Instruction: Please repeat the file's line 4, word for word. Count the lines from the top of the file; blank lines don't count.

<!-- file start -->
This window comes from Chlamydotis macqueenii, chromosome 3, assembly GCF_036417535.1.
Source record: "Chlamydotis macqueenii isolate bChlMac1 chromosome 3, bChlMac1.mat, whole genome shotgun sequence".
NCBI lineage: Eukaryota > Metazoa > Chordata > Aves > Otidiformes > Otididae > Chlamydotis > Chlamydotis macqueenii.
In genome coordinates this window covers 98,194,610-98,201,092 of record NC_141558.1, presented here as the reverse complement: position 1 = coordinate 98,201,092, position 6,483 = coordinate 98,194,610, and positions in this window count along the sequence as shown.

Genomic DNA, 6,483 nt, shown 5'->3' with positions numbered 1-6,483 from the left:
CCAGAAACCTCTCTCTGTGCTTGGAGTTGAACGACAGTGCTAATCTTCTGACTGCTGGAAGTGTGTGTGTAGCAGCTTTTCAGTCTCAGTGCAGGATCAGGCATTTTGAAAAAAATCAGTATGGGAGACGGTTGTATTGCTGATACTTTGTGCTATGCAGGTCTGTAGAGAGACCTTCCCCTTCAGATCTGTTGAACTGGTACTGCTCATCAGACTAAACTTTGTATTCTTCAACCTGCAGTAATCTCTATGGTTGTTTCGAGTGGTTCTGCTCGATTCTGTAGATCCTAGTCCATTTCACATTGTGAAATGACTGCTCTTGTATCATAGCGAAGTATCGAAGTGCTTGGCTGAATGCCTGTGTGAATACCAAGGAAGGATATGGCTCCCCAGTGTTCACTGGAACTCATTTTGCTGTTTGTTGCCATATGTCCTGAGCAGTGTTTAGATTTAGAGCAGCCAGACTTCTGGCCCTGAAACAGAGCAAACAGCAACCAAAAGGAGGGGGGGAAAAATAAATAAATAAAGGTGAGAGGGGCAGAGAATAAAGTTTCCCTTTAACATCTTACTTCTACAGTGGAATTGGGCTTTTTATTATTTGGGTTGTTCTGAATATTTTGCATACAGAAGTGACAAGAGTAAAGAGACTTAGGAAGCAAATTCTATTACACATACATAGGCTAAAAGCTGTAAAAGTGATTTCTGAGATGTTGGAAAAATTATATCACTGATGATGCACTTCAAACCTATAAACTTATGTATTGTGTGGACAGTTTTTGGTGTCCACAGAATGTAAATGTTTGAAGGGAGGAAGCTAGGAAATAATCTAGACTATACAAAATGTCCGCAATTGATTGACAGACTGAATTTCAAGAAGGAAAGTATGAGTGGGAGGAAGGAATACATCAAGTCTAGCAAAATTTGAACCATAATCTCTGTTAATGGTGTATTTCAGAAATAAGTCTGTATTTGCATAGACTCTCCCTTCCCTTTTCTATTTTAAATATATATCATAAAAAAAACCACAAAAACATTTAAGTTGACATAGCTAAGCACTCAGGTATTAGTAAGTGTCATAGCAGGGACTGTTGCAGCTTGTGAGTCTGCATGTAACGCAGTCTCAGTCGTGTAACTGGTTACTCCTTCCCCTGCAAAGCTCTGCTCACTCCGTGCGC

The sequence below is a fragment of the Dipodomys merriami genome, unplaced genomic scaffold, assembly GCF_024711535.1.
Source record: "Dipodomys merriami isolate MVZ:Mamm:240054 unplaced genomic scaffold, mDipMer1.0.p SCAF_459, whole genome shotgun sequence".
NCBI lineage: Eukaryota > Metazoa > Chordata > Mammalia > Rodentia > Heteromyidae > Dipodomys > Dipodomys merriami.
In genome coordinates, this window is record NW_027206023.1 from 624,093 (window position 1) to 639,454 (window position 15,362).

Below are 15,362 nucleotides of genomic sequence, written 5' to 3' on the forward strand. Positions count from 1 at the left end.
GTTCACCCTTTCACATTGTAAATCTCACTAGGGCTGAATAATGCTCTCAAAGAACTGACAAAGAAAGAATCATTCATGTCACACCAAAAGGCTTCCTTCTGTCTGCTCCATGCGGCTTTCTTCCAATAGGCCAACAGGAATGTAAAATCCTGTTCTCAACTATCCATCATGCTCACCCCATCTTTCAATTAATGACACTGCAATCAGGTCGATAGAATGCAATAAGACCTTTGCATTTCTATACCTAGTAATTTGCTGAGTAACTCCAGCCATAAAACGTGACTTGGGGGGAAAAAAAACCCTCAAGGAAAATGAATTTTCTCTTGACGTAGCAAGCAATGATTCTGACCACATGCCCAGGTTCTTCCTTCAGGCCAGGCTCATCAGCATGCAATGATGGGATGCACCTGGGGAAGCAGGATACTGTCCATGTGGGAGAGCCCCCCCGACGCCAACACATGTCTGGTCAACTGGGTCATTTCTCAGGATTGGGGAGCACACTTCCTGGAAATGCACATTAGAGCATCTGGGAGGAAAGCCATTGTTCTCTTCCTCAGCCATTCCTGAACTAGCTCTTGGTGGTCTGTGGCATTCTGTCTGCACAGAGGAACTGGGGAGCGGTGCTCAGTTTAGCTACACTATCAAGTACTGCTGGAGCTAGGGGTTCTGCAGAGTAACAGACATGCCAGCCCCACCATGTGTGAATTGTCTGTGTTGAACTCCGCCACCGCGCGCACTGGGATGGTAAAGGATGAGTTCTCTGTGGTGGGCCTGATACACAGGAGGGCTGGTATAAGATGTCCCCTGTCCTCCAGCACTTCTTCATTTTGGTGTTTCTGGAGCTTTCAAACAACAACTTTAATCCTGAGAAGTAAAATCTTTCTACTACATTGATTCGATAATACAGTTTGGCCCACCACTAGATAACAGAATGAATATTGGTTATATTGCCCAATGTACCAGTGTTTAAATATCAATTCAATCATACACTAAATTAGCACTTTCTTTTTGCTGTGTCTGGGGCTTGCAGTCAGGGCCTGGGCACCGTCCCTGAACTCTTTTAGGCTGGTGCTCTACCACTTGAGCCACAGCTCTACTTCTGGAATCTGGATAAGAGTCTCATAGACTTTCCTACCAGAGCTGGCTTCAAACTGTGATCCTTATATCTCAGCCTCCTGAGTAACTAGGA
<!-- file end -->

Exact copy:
In genome coordinates this window covers 98,194,610-98,201,092 of record NC_141558.1, presented here as the reverse complement: position 1 = coordinate 98,201,092, position 6,483 = coordinate 98,194,610, and positions in this window count along the sequence as shown.